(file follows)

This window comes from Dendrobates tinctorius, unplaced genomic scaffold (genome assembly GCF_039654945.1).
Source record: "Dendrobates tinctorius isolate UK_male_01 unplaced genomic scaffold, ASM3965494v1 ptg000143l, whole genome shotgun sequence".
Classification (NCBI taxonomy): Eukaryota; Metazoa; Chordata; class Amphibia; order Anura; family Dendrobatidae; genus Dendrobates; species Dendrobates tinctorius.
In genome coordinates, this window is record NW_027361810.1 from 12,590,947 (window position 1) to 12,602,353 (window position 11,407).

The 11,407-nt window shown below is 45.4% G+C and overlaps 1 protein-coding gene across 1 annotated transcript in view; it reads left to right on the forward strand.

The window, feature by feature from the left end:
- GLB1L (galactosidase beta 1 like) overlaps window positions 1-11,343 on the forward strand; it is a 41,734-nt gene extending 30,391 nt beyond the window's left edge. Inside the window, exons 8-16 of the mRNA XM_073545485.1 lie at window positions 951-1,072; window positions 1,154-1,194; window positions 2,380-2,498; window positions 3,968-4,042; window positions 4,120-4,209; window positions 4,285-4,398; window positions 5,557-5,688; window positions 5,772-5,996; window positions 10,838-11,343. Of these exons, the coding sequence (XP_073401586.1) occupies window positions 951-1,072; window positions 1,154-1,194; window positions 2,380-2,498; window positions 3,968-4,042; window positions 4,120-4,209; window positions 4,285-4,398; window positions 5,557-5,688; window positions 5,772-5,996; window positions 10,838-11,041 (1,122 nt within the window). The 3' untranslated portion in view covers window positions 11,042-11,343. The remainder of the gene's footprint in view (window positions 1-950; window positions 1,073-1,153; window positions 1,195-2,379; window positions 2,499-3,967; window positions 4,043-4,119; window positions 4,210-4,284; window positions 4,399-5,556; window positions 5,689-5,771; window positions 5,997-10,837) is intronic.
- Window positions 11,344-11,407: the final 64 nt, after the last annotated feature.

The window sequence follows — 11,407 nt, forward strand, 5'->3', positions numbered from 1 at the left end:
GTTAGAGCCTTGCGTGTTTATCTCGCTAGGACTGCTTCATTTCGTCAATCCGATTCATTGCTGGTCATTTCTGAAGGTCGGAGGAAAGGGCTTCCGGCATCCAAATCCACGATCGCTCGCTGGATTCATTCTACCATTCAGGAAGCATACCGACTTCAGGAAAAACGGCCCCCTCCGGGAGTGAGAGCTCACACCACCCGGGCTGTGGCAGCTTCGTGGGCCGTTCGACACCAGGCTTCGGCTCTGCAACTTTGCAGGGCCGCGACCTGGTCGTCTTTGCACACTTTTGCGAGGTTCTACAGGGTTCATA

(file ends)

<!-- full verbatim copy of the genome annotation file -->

This window comes from Dendrobates tinctorius, unplaced genomic scaffold (genome assembly GCF_039654945.1).
Source record: "Dendrobates tinctorius isolate UK_male_01 unplaced genomic scaffold, ASM3965494v1 ptg000143l, whole genome shotgun sequence".
Classification (NCBI taxonomy): Eukaryota; Metazoa; Chordata; class Amphibia; order Anura; family Dendrobatidae; genus Dendrobates; species Dendrobates tinctorius.
In genome coordinates, this window is record NW_027361810.1 from 12,590,947 (window position 1) to 12,602,353 (window position 11,407).

The 11,407-nt window shown below is 45.4% G+C and overlaps 1 protein-coding gene across 1 annotated transcript in view; it reads left to right on the forward strand.

The window, feature by feature from the left end:
- GLB1L (galactosidase beta 1 like) overlaps window positions 1-11,343 on the forward strand; it is a 41,734-nt gene extending 30,391 nt beyond the window's left edge. Inside the window, exons 8-16 of the mRNA XM_073545485.1 lie at window positions 951-1,072; window positions 1,154-1,194; window positions 2,380-2,498; window positions 3,968-4,042; window positions 4,120-4,209; window positions 4,285-4,398; window positions 5,557-5,688; window positions 5,772-5,996; window positions 10,838-11,343. Of these exons, the coding sequence (XP_073401586.1) occupies window positions 951-1,072; window positions 1,154-1,194; window positions 2,380-2,498; window positions 3,968-4,042; window positions 4,120-4,209; window positions 4,285-4,398; window positions 5,557-5,688; window positions 5,772-5,996; window positions 10,838-11,041 (1,122 nt within the window). The 3' untranslated portion in view covers window positions 11,042-11,343. The remainder of the gene's footprint in view (window positions 1-950; window positions 1,073-1,153; window positions 1,195-2,379; window positions 2,499-3,967; window positions 4,043-4,119; window positions 4,210-4,284; window positions 4,399-5,556; window positions 5,689-5,771; window positions 5,997-10,837) is intronic.
- Window positions 11,344-11,407: the final 64 nt, after the last annotated feature.

The window sequence follows — 11,407 nt, forward strand, 5'->3', positions numbered from 1 at the left end:
GTTAGAGCCTTGCGTGTTTATCTCGCTAGGACTGCTTCATTTCGTCAATCCGATTCATTGCTGGTCATTTCTGAAGGTCGGAGGAAAGGGCTTCCGGCATCCAAATCCACGATCGCTCGCTGGATTCATTCTACCATTCAGGAAGCATACCGACTTCAGGAAAAACGGCCCCCTCCGGGAGTGAGAGCTCACACCACCCGGGCTGTGGCAGCTTCGTGGGCCGTTCGACACCAGGCTTCGGCTCTGCAACTTTGCAGGGCCGCGACCTGGTCGTCTTTGCACACTTTTGCGAGGTTCTACAGGGTTCATA